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NSWCCL gives evidence at inquiry into NSW racial vilification laws

As reported by ABC news, members of NSWCCL recently appeared before the New South Wales Legislative Council Standing Committee on Law and Justice to give evidence relating to the inquiry into racial vilification law in NSW.

Secretary Stephen Blanks called for reform of the laws, stating that the bar for prosecutions has been set too high, as shown by the absence of any prosecutions.

NSWCCL believes that the sections under review have failed to legitimately criminalise serious racial vilification. Further, it is possible to reform the legislation to be more effective, whilst also maintaining the right to free speech.

Click here for the submission

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Submission in relation to the Inquiry into the Migration and Security Legislation Amendment (Review of Security Assessments) Bill 2012 - December 2012

NSWCCL has made a submission in relation to the Inquiry into the Migration and Security Legislation
Amendment (Review of Security Assessments) Bill 2012.

NSWCCL respectfully submits that:

  • The Bill should clearly provide that detention of citizens and non-citizens alike should not be permissible solely on the basis of being issued an adverse security assessment.
  • A statement of reasons for an adverse security assessment is rendered ineffective without an acceptable avenue for appeal and an explicit minimum degree of content.
  • Merits review by way of expansion of the jurisdiction of the Administrative Appeals Tribunal is strongly preferable to the Independent Reviewer scheme.
  • The Special Advocate model as proposed in this Bill requires expansion in order to facilitate procedural fairness.
  • NSWCCL supports the provisions in the Bill for regular review of assessments on a prescribed basis, in order to ensure Australia complies with international human rights obligations.
  • A notable decrease in ASIO’s disclosure reflects a lack of transparency and accountability, both of which are required from an organisation acting in the interest of national security. The Bill should mandate a minimum level of ASIO reporting.

Click here for the submission

 


NSWCCL vehemently opposes excising Australia from the Migration Zone

The New South Wales Council for Civil Liberties has lodged with the Senate Legal and Constitutional Affairs Committee a submission vehemently opposing the Migration Amendment (Unauthorised Maritime Arrivals and Other Measures) Bill.

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Submission in relation to the Inquiry into the Migration Amendment (Unauthorised Maritime Arrivals and Other Measures) Bill 2012 - December 2012

The New South Wales Council for Civil Liberties has lodged with the Senate Legal and Constitutional Affairs Committee a submission vehemently opposing the Migration Amendment (Unauthorised Maritime Arrivals and Other Measures) Bill.

NSWCCL respectfully submits that:

  1. The Bill should clearly provide that detention of citizens and non-citizens alike should not be permissible solely on the basis of being issued an adverse security assessment.
  2. A statement of reasons for an adverse security assessment is rendered ineffective without an acceptable avenue for appeal and an explicit minimum degree of content.
  3. Merits review by way of expansion of the jurisdiction of the Administrative Appeals Tribunal is strongly preferable to the Independent Reviewer scheme.
  4. The Special Advocate model as proposed in this Bill requires expansion in order to facilitate procedural fairness.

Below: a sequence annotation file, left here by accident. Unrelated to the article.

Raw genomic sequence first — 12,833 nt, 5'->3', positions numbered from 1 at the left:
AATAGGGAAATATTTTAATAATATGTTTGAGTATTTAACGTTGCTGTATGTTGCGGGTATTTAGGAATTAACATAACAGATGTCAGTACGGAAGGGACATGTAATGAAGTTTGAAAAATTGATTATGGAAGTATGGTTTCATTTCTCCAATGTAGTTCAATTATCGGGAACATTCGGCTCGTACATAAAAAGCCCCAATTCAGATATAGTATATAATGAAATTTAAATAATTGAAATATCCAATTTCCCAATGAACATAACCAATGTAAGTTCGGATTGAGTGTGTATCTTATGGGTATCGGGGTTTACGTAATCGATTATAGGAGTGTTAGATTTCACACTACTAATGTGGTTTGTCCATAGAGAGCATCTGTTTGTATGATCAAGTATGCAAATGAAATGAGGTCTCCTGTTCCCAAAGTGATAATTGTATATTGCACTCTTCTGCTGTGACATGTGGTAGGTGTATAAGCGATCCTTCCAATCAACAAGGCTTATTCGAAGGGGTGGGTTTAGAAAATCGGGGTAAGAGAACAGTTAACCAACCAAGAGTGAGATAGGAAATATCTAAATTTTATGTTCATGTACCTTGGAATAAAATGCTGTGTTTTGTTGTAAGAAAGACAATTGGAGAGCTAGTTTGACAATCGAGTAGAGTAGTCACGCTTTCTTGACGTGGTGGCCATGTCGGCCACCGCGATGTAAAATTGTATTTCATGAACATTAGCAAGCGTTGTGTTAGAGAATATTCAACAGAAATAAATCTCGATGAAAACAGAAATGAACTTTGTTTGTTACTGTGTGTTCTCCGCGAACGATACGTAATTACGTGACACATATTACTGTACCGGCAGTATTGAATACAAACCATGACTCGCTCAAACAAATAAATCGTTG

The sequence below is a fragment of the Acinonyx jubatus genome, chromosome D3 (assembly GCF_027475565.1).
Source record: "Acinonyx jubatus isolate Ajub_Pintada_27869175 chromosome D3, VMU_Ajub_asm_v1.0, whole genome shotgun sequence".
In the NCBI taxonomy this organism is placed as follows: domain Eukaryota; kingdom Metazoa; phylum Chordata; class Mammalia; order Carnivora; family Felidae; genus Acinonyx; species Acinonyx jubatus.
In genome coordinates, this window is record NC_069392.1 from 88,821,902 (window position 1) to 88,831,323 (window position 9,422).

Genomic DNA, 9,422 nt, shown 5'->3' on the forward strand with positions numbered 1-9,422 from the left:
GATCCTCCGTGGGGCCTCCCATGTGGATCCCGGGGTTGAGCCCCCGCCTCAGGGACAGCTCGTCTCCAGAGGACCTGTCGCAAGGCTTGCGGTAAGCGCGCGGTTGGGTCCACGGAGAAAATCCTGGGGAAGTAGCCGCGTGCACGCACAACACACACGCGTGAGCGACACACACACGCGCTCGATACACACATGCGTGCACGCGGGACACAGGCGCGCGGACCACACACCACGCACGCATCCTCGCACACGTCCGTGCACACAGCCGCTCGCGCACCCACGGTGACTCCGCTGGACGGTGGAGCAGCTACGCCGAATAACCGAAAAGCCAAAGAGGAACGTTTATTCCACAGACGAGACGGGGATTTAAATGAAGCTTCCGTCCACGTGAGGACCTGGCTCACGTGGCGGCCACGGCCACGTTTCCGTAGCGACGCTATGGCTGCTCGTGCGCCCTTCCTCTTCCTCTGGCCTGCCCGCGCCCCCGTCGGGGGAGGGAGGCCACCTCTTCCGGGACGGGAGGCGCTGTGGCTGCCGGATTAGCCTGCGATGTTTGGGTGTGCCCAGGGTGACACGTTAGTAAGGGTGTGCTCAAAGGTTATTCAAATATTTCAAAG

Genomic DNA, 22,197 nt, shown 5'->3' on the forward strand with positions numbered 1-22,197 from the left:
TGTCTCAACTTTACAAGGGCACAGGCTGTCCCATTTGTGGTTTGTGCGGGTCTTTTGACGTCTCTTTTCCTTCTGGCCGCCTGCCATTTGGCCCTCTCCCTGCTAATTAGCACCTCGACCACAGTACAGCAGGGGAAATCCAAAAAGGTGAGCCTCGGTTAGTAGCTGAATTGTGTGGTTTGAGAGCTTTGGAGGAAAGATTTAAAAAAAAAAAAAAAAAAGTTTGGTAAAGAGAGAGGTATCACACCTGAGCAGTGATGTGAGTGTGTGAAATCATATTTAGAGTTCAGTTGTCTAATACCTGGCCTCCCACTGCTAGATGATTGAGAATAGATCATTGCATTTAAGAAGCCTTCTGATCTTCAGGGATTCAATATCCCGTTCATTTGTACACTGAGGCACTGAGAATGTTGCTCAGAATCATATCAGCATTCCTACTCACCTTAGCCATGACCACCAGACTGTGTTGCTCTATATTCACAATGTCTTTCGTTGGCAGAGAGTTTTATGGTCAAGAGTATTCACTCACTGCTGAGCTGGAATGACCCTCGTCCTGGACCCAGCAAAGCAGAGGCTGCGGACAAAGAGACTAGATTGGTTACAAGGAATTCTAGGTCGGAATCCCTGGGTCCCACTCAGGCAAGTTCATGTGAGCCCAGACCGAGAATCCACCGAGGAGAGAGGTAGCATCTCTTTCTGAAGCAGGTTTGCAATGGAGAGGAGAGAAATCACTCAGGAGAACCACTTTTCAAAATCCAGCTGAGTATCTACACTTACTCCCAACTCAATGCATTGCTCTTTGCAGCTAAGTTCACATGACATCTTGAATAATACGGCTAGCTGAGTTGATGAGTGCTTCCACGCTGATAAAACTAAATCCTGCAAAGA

5. NSWCCL supports the provisions in the Bill for regular review of assessments on a prescribed basis, in order to ensure Australia complies with international human rights obligations.
  6. A notable decrease in ASIO’s disclosure reflects a lack of transparency and accountability, both of which are required from an organisation acting in the interest of national security. The Bill should mandate a minimum level of ASIO reporting.

Click here for the submission

Click here for the media release regarding this submission


State government misses historic opportunity to repeal 'dangerous' bail laws

The NSW Council for Civil Liberties today labelled the State Government response to the Law Reform Commission report on bail a “major disappointment”.

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Annual John Marsden Memorial Lecture 2012

The times they are a-changing: where to for the criminal law in NSW? Nicholas Cowdery - AM QC BA LLB FAAL spoke at the John Marsden Memorial Lecture.

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Free speech and the politics of hate

Over 350 people gathered in the CBD Sky Phoenix Restaurant on Friday 19 October 2012 to support the NSWCCL Annual Dinner. David Marr, delivered the keynote address on Free Speech and the Politics of Hate.

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An Open Letter to the Attorney General regarding adverse ASIO Security Assessments - January 2012

NSWCCL and Liberty Victoria have written an Open Letter to the Attorney General regarding adverse ASIO Security Assessments.

There are currently over 50 people in immigration detention in Australia who have been found to be refugees but have received adverse security assessments from the Australian Security and Intelligence Organisation (ASIO).

Refugees who are adversely assessed by ASIO are not allowed to know the evidence or the reasoning which underpin the assessment. They have no right to know of or respond to any evidence or allegations taken into account against them

It is fundamental to our democratic system that a person should not face indefinite detention without being allowed to know why, and without the ability to challenge the factual basis and discretionary considerations which are said to support it.

Read the full letter here